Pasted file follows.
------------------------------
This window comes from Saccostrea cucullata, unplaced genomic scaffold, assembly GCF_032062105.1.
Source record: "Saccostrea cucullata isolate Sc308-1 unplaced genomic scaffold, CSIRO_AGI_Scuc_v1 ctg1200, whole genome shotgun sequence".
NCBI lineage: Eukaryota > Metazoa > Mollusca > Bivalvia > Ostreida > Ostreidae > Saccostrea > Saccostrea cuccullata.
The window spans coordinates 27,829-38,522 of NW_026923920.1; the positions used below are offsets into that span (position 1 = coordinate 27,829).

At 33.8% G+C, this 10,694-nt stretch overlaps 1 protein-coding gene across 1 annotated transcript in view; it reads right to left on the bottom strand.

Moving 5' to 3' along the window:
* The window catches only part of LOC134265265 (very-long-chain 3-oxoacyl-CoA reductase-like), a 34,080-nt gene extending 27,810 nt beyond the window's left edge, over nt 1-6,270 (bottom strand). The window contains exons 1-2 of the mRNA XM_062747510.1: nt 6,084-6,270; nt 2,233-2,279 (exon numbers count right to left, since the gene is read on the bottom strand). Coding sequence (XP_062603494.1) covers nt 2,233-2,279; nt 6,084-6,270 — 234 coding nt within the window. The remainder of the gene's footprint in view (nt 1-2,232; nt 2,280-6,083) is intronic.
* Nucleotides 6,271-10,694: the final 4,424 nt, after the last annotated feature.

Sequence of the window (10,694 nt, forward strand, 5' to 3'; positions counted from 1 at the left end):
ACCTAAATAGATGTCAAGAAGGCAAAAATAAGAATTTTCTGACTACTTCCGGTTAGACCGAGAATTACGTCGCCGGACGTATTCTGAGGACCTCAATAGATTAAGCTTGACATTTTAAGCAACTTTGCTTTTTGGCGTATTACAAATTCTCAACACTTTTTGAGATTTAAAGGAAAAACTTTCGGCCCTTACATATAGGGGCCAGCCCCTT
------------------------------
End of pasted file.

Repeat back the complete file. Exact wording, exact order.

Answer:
This window comes from Saccostrea cucullata, unplaced genomic scaffold, assembly GCF_032062105.1.
Source record: "Saccostrea cucullata isolate Sc308-1 unplaced genomic scaffold, CSIRO_AGI_Scuc_v1 ctg1200, whole genome shotgun sequence".
NCBI lineage: Eukaryota > Metazoa > Mollusca > Bivalvia > Ostreida > Ostreidae > Saccostrea > Saccostrea cuccullata.
The window spans coordinates 27,829-38,522 of NW_026923920.1; the positions used below are offsets into that span (position 1 = coordinate 27,829).

At 33.8% G+C, this 10,694-nt stretch overlaps 1 protein-coding gene across 1 annotated transcript in view; it reads right to left on the bottom strand.

Moving 5' to 3' along the window:
* The window catches only part of LOC134265265 (very-long-chain 3-oxoacyl-CoA reductase-like), a 34,080-nt gene extending 27,810 nt beyond the window's left edge, over nt 1-6,270 (bottom strand). The window contains exons 1-2 of the mRNA XM_062747510.1: nt 6,084-6,270; nt 2,233-2,279 (exon numbers count right to left, since the gene is read on the bottom strand). Coding sequence (XP_062603494.1) covers nt 2,233-2,279; nt 6,084-6,270 — 234 coding nt within the window. The remainder of the gene's footprint in view (nt 1-2,232; nt 2,280-6,083) is intronic.
* Nucleotides 6,271-10,694: the final 4,424 nt, after the last annotated feature.

Sequence of the window (10,694 nt, forward strand, 5' to 3'; positions counted from 1 at the left end):
ACCTAAATAGATGTCAAGAAGGCAAAAATAAGAATTTTCTGACTACTTCCGGTTAGACCGAGAATTACGTCGCCGGACGTATTCTGAGGACCTCAATAGATTAAGCTTGACATTTTAAGCAACTTTGCTTTTTGGCGTATTACAAATTCTCAACACTTTTTGAGATTTAAAGGAAAAACTTTCGGCCCTTACATATAGGGGCCAGCCCCTT